In more recent times, the combined efforts of musicians and scientists have produced some interesting and amusing results. In 2011, the British Academy of Sound Therapy and the band Marconi Union created “Weightless”, a euphoric composition of carefully arranged harmonies, low ambient tones and trance-inducing patterns that is allegedly the most relaxing song ever. It is thought to be so effective at inducing sleep that it is recommended that the song should not be listened to whilst driving. In another inspired application, biologists studying the life cycle of algae species from the English Channel used music as an alternative way of representing their large datasets. To their amazement, when the researchers converted measurements of interest into musical notes, they were presented with what sounded suspiciously like songs. For instance, in the resulting melody “Bloom”, low or high notes correspond to decreased or increased microbial abundances, while chord progression was derived from day length and chlorophyll concentration in the water. Importantly, this type of analysis helped researchers identify previously intangible connections between studied parameters. Such examples demonstrate how science and music are simply different manifestations of an idea and how the combination of the two allows substantial progress to be made. Similar approaches have led to arrangements describing the behaviour of the Higgs boson, as well as star data collected by NASA’s Kepler telescope (the latter being a reggae tune).

It is evident that music and science foster one another, so naturally, a number of educational initiatives have embraced this interconnection. In 2009, John Boswell launched the ambitious Symphony of Science project, designed to deliver scientific knowledge to the public in musical form, while NASA organises numerous events as part of their Music and Astronomy Under The Stars program. Teachers increasingly incorporate music into their tutoring methods and many institutions now offer specialised or conjunctional courses, such as the Physics and Musical Performance degree at the Royal College of Music. Finally, the internet thrives with inspired scientific song collections (including “Pi”, “Elements”, “GTCA” and “The Sun is a Mass of Incandescent Gas”), which entertain but also assist learning. Hopefully, such developments will further promote the synergy between music and science, an interaction that has proved beautiful and valuable throughout history and will undoubtedly continue to do so.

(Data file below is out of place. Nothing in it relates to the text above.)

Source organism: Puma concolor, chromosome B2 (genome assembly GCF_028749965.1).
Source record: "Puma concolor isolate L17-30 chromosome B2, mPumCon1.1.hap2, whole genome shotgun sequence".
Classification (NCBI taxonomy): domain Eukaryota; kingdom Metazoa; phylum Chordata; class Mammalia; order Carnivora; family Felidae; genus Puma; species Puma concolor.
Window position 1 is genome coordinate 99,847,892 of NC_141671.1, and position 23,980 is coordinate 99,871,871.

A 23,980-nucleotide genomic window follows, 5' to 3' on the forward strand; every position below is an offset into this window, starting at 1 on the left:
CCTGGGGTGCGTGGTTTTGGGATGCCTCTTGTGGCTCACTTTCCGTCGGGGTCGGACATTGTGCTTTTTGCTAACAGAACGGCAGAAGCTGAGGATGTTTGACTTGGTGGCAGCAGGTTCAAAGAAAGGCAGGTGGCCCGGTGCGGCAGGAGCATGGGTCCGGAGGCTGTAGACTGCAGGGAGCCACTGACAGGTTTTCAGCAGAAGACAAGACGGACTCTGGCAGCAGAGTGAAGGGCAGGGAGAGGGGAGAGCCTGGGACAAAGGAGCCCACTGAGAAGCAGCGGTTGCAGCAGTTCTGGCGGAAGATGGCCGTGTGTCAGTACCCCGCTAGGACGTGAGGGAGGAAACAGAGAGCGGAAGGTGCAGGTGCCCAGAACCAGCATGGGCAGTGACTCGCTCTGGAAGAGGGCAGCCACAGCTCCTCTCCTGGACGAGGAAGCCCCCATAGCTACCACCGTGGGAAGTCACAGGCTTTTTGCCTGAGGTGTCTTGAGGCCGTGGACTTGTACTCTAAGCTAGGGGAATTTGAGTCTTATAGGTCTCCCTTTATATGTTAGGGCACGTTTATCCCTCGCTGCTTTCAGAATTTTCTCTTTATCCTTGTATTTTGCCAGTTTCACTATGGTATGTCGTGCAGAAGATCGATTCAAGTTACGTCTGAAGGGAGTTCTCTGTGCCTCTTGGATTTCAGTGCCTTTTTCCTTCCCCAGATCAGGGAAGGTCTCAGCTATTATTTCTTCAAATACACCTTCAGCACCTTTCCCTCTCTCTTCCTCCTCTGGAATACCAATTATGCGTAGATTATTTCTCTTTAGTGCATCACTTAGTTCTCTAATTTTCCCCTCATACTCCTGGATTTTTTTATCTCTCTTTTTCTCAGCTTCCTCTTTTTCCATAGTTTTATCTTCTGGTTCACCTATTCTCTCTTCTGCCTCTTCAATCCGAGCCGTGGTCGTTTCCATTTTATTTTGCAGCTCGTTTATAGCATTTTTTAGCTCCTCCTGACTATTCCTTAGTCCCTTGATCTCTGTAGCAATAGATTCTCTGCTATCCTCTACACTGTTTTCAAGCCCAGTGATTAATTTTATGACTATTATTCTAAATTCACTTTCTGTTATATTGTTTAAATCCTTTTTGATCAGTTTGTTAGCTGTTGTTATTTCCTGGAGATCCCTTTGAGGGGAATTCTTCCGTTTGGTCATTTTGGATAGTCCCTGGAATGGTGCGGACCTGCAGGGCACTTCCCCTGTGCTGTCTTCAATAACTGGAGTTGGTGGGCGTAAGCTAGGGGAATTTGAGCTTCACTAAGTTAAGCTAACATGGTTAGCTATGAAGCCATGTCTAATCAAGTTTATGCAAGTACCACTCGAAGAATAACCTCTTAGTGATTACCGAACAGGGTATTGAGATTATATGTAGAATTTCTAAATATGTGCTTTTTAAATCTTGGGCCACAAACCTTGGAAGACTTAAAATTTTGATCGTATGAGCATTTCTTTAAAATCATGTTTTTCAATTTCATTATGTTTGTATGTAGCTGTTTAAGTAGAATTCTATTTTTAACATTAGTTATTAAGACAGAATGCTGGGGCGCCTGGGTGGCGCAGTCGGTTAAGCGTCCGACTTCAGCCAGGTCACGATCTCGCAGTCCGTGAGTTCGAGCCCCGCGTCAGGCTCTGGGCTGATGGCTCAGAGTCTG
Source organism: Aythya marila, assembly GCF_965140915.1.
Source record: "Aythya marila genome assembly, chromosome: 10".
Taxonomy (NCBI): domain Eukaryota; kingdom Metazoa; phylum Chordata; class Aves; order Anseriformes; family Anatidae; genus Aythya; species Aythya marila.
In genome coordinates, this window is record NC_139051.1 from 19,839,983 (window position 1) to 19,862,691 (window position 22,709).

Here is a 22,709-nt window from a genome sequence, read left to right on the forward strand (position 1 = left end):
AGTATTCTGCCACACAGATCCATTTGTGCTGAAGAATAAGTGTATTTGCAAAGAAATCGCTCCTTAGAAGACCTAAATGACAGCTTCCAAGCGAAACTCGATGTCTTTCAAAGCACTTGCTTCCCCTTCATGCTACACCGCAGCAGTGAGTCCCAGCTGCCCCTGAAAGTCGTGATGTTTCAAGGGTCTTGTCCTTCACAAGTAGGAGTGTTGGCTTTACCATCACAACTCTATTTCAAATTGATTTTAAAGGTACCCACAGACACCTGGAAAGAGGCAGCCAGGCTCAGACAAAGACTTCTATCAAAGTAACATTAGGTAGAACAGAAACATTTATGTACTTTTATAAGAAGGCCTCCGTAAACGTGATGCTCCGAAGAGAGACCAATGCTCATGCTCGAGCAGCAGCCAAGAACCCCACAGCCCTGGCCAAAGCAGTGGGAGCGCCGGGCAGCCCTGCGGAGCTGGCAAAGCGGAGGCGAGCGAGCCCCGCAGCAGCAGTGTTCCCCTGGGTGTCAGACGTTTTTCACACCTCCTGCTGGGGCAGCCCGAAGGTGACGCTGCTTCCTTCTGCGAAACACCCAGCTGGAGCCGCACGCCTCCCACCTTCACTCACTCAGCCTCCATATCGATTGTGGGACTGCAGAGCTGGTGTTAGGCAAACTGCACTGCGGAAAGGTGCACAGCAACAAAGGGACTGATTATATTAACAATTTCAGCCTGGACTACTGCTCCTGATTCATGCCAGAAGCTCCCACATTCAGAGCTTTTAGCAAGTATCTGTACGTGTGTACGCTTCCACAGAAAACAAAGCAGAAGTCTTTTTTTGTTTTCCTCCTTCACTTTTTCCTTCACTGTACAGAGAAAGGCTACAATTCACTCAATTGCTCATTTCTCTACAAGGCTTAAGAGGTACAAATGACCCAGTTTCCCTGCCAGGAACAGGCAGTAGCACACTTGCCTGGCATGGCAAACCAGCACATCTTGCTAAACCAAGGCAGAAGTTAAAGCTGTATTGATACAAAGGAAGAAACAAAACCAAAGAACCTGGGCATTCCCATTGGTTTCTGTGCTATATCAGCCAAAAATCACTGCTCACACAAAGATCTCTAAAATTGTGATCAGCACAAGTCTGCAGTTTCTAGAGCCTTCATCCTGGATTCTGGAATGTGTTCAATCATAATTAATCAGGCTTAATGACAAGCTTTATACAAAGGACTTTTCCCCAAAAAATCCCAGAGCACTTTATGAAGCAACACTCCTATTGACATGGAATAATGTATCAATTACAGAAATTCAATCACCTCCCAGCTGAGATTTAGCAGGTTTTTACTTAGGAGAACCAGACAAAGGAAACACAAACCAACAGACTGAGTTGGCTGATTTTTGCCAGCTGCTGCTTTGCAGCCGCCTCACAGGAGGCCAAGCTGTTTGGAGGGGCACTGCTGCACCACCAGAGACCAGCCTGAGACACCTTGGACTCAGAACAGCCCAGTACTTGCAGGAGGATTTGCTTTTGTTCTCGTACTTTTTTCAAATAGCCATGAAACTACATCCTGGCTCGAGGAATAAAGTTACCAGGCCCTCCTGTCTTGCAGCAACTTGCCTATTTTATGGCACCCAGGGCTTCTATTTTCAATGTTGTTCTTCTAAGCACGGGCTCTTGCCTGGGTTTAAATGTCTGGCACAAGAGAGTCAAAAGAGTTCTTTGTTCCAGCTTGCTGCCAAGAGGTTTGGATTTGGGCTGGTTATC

Christoforos Tsantoulas is a postdoctoral researcher at the Department of Pharmacology